The Art of an Open Question

Growing up jewish, I have vivid childhood memories of the jewish holidays throughout the year. Apples and honey at new year. Costumes and cookies with delicious filling at Purim. Chocolate money and eight days of presents at Hanukkah (I'm sure you are starting to see a pattern here) When I reflect back, it seems that as long as there was delicious food, I was okay with whatever boring activities surrounded it.

Passover was a different story. Not only did it include no food, ie. fasting, but when dinner was finally served, it involved eating unleavened bread, salt water, bitter herbs, and a host of other foods and activities I was not so thrilled about as a kid. Despite this, there is one part of the passover dinner that has always stuck with me, the ritual of asking four questions. 

On Passover, four questions are asked by the children at the dinner. These questions represent the very joy and freedom, both literal and metaphysical in our ability to ask an open question itself. It wasn't until later on in my life, when I met Buddhism, that I began to understand the power and love in this. 

On the Buddhist path of practice we strive to ask deeply personal questions. We practice mindfulness in a way that asks whether our actions of body and speech are useful and compassionate. When we reflect on and question our personal beliefs we are open to them changing based on new evidence. Ultimately, we may even ask whether the perceptions we are currently identified with have an absolute and unchanging reality in and of themselves.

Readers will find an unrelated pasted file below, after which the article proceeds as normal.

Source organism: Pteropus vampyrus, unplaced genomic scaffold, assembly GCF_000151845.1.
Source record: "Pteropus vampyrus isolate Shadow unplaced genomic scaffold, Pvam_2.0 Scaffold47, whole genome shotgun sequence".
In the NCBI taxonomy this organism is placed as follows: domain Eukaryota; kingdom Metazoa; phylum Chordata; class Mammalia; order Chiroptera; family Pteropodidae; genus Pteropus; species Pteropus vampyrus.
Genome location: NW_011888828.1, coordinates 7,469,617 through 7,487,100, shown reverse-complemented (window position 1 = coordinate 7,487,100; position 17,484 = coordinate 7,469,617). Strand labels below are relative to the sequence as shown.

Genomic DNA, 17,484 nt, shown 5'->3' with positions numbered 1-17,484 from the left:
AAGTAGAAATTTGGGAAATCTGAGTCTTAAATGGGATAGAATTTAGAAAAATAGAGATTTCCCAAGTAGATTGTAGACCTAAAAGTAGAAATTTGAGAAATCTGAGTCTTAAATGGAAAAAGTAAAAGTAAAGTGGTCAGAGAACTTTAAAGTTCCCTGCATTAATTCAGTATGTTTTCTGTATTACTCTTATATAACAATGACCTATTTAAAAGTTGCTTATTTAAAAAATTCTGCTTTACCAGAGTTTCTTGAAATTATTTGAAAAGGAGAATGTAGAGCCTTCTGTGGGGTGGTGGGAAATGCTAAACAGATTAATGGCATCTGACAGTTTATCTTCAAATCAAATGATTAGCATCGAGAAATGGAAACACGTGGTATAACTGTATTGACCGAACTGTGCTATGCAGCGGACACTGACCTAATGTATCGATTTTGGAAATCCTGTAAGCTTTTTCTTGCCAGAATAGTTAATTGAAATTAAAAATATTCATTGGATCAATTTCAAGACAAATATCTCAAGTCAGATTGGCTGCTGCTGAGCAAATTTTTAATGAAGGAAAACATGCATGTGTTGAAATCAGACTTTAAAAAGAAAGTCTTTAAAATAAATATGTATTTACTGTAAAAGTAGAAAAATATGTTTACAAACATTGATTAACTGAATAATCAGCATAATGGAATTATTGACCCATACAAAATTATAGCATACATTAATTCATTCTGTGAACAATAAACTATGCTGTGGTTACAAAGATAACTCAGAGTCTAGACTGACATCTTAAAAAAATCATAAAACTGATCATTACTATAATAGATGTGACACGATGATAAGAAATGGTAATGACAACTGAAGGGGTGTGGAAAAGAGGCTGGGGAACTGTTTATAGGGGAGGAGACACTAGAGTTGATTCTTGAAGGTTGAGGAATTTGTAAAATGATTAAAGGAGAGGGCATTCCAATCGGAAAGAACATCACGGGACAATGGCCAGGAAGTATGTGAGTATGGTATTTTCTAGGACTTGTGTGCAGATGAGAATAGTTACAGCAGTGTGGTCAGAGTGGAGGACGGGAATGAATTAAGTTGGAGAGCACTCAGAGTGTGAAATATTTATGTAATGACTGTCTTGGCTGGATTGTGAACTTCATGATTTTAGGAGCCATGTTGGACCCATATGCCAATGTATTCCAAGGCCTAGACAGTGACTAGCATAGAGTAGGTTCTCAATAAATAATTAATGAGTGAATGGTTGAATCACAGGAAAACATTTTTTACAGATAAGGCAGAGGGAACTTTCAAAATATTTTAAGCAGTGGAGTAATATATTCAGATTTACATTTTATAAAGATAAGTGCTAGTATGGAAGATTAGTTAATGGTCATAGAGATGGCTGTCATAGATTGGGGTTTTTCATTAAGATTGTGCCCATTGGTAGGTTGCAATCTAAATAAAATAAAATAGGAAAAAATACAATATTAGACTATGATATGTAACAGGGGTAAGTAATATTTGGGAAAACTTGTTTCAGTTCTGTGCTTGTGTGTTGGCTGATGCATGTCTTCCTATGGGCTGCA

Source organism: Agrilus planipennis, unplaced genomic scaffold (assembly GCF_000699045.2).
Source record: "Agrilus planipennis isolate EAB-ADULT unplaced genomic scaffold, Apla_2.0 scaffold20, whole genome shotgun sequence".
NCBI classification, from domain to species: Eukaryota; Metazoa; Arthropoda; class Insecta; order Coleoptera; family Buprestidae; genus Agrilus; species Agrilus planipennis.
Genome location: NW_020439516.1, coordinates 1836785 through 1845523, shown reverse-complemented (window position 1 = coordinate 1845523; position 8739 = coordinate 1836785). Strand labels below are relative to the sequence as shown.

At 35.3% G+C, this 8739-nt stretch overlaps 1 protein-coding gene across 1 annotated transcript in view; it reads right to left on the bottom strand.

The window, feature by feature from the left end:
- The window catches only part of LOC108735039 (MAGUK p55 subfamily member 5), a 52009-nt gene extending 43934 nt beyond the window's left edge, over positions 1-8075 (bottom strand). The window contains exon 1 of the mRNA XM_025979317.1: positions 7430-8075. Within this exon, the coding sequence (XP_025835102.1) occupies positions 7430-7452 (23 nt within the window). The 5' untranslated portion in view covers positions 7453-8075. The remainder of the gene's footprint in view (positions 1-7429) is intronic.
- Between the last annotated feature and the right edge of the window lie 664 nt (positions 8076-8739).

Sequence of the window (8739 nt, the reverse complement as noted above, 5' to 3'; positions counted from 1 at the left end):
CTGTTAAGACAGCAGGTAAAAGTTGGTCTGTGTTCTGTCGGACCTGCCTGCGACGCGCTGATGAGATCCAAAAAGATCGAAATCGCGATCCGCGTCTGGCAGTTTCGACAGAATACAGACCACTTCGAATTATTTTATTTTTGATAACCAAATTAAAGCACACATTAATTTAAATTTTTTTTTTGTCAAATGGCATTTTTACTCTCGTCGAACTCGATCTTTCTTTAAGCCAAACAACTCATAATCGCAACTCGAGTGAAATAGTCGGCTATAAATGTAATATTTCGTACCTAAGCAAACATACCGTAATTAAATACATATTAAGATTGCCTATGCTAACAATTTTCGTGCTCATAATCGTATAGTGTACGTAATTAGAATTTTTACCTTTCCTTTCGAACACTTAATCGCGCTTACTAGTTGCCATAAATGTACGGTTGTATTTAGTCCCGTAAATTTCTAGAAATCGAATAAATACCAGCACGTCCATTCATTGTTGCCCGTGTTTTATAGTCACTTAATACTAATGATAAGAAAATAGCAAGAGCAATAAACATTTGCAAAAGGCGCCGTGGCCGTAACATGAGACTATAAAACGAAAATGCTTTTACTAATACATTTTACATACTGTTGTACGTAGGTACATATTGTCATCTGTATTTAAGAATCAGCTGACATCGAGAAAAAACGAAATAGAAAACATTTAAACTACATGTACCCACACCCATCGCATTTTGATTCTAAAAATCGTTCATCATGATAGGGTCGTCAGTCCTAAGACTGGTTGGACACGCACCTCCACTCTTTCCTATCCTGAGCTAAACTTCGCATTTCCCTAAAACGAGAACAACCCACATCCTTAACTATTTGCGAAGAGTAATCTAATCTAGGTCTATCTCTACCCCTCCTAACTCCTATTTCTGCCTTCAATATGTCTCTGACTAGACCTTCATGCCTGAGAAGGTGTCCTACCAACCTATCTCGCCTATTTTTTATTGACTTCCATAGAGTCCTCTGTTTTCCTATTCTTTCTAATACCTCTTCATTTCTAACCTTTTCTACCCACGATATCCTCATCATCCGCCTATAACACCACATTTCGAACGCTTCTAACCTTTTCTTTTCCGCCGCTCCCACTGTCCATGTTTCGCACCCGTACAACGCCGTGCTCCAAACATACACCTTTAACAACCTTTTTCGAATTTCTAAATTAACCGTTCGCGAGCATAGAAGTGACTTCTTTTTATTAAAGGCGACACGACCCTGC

Within an open question we choose to suspend judgement, and instead enter a process of spacious inquiry. Here inquiry can be both analytical and intuitive. It can function as an informed contemplative process we follow, or an intuition or feeling we watch. I've found that there are so many ways to sit with an open question. 

Here, the power lies not within the answer, but within the very process of churning over the question again and again. Because the need to be right or affirmed has been loosened, there is the possibility of eventually finding freedom from within it.

I find it particularly useful to sit with a feeling or sensation in the body. Here we choose to meet whatever is arising with compassion, simply “listening” to it without judgment. Within this we are going directly to the root of the energy system that connects the brain, body, and mind. If done with care this can be very soothing, allowing for a process to unfold that is both embodied and loving. 

For me this echoes the care symbolized in traditions like the Four Questions. Since many of us did not have access to healthy rites of passage growing up, we may need to reclaim them in our own bodies as we learn to re-parent the parts of ourselves that are in deep need of loving care. 

In conclusion, searching out ways to hold open questions that are not only informative, but loving towards ourselves and others can benefit us in our process of healing and awakening. It is my wish that this can also become a renewed tradition within our families, workplaces, and communities.

BlogScott Tusa2 Comments